What becomes of those forces that were in action? What becomes of these which at death were merely beginning to exhaust themselves? It is obvious that no man works out all the results of the thoughts he has had and of the deeds he has done, of the good and of the mischief he has caused, in one lifetime. Whither have these unexhausted forces gone? Are they annihilated? If so, what brought about such annihilation, and what proof is there that such annihilation has occurred beyond speculative hypothesis? Do we simply make futile gestures on the stage of life and then die into nothingness?
Every one of us is weighed momently in the scales of ever active and unerring natural justice through the sleepless working of cosmic laws. We cannot disturb equilibrium in nature, nor alter even by our dying her streams of cause and effect, without having something happen to us in return. Every act we do; every thought we think, affects our conduct; thus each must have its inevitable effect, strictly proportionate to the force which gives it birth. The point to emphasize here is: where does that force or energy express itself in results? After death only, or in future lives? The answer is both, but mostly in future lives on earth, because an earth-force can find no effectual manifestation of itself in spheres not of earth. A cause must have its results where its action lies, and nowhere else, although it is perfectly true that those thoughts and acts affect the fabric of the actor's being to such an extent that even postmortem states are modified by what has been done during life. This is because such thoughts and acts profoundly modify the substance of the will and intelligence from which they originally flowed forth — i.e. man's constitution. Indeed, the energies within us which have manifested as intimations of higher things, of inner energic operations, do survive and find at least partial expression in the afterdeath state; they cannot do otherwise, being manifestations of pure energy which is deathless, and therefore more akin to the spiritual spheres than to earth, in which our lower propensities find their full expression.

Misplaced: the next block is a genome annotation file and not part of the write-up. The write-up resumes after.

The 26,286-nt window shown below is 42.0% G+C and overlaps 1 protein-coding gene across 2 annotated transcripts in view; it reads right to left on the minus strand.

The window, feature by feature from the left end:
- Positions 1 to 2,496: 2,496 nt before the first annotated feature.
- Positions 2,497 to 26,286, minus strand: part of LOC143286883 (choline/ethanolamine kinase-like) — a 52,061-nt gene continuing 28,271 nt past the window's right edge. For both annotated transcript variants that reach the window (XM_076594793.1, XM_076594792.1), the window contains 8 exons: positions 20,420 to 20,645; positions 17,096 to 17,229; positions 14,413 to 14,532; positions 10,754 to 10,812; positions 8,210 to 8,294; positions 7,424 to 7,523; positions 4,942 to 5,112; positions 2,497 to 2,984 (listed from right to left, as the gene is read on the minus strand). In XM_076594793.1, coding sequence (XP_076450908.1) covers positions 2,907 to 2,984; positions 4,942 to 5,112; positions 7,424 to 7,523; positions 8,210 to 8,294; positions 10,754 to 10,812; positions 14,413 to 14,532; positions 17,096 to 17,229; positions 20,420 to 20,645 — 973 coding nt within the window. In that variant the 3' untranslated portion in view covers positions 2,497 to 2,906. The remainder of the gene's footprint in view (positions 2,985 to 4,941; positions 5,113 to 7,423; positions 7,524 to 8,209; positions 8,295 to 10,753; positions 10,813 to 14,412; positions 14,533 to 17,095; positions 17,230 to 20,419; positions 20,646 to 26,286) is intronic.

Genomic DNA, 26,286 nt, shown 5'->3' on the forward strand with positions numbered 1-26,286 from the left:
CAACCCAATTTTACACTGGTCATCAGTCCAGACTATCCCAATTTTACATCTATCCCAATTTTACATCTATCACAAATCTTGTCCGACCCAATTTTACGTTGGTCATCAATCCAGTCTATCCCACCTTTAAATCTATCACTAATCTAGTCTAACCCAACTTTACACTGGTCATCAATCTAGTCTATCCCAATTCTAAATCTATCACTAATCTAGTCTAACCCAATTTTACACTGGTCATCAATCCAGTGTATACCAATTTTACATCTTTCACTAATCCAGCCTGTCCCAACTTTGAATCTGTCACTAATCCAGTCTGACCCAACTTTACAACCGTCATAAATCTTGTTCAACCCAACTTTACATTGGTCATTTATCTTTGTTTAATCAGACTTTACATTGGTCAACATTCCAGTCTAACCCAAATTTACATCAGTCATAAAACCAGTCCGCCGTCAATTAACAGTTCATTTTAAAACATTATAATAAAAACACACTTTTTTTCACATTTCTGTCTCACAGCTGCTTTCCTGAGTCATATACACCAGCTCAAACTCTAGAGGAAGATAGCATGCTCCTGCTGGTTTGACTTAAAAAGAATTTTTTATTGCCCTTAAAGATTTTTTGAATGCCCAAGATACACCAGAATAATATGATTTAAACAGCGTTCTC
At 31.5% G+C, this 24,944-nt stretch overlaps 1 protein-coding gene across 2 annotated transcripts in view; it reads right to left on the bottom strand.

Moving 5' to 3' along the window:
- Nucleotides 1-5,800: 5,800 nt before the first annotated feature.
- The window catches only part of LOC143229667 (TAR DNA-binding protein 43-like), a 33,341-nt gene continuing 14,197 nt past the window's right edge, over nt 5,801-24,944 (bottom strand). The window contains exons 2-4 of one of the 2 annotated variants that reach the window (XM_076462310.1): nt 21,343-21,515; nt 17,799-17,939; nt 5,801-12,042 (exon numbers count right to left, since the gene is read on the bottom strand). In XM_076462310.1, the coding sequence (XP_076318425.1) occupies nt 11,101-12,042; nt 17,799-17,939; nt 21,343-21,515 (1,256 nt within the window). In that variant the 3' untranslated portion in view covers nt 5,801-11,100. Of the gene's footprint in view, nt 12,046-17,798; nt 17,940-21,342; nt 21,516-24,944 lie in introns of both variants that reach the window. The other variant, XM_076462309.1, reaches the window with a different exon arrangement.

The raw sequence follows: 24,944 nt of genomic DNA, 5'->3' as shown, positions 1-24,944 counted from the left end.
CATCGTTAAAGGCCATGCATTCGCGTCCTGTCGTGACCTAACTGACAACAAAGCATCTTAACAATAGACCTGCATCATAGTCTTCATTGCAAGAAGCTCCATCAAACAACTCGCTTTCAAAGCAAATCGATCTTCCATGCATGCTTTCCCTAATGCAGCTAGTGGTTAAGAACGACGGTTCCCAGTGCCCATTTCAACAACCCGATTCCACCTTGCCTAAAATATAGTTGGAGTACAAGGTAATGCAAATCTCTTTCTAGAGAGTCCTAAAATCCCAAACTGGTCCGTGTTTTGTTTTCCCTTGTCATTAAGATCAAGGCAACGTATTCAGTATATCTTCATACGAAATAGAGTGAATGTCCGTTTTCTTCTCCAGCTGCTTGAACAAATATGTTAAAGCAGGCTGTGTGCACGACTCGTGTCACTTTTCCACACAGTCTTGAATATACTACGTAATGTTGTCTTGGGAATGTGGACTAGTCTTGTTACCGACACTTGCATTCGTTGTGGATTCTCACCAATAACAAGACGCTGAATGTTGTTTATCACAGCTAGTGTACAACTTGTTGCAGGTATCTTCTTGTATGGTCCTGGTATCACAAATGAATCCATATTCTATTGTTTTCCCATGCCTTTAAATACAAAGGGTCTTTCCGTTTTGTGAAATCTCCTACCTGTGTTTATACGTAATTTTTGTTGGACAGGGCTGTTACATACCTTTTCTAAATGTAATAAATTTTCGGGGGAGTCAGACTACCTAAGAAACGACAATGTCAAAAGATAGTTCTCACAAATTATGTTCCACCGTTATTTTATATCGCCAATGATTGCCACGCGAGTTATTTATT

We see, then, that a man is born and reborn, and many times, not by the mandate of anyone outside of himself, nor through any merely automatic action of soulless substance, but solely from the causes set up by himself within himself, which causes, acting as effects, impel him to return to the fields whereon he labored in other lives on earth. In our present life, all of us are setting in motion causes in thought and action which will bring us back to this earth in the distant future. We shall then reap the harvest of the seeds of thought and emotions and action that we are in this life planting in the fields of our inner constitution.
This is that chain of necessity, that web of destiny, which each soul forges, link by link, as the days fly by, the unbreakable chain of cause and effect — karma. When death comes, the seeds of those causes sown by us when alive on earth, which have not yet come forth into blossom, remain as impulses lying latent like sleeping seeds for future flowerings into action in succeeding lives. Being causal seeds called into being through the physical body and its own inferior and interior economy, in those invisible realms in which the psychological nature of us after death lies asleep, of course they cannot manifest themselves. But, and there is the real point: when the human soul in its postmortem period of unspeakable bliss has finished its period of the recuperation of its own forces, those seeds immediately begin to sense the growing tide of vitality from the human soul which is now awakening. Those seeds then begin to germinate into ever growing tendencies toward self-expressions. It is this steadily growing tide of awakening lower forces or energies, brought over from the past life and hitherto sleeping in seed-form, which attracts or pulls the soul downwards into a new earthly incarnation. It is automatically drawn toward the family on earth which in atmosphere and environment is the most akin to its own tendencies and attributes, and thus in this sympathetic field it incarnates itself as a human infant. Once the connection with the human germ is made, from that moment the lower elements of the reimbodying soul begin to form its body to be; and, once the child is born and the days of childhood have passed, the processes of the then developing higher nature within the lower nature imbodied in the physical frame become visible. Every man who has examined the psychological processes of his own thoughts and feelings, realizes that as the years pass there is an unceasing and progressive series of inner revelations, the beginnings and enlargements of new understanding.